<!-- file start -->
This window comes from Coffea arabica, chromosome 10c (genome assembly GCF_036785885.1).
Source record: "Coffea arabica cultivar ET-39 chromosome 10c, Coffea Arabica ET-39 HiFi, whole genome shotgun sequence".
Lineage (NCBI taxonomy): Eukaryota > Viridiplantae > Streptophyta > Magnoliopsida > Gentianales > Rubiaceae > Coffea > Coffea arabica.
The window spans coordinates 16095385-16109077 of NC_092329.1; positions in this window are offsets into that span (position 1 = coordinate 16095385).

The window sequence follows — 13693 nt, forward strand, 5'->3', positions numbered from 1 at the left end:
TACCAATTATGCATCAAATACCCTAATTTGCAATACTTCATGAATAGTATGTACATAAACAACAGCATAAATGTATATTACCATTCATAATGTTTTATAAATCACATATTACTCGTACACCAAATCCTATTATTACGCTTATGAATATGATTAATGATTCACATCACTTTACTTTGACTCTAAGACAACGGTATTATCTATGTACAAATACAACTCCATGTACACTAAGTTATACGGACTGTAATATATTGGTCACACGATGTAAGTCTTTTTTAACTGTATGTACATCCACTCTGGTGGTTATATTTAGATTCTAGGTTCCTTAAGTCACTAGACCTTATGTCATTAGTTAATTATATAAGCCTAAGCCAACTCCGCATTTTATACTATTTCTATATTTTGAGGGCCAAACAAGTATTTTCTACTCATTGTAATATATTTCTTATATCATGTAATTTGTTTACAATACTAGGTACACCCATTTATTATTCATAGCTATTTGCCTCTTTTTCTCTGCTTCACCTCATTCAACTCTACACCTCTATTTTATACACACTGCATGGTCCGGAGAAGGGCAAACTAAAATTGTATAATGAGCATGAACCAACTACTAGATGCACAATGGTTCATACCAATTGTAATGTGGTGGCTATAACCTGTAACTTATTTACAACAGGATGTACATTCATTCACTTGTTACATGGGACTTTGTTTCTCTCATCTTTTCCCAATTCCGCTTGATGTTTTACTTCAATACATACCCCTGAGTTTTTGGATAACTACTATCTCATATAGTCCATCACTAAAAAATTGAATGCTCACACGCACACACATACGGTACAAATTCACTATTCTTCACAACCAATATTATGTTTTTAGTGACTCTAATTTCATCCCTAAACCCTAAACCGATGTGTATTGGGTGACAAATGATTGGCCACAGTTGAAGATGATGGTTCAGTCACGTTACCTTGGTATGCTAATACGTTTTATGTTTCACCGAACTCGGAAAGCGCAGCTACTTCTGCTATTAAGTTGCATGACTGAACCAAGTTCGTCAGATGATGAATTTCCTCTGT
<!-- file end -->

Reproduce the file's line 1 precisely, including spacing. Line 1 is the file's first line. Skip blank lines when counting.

This window comes from Coffea arabica, chromosome 10c (genome assembly GCF_036785885.1).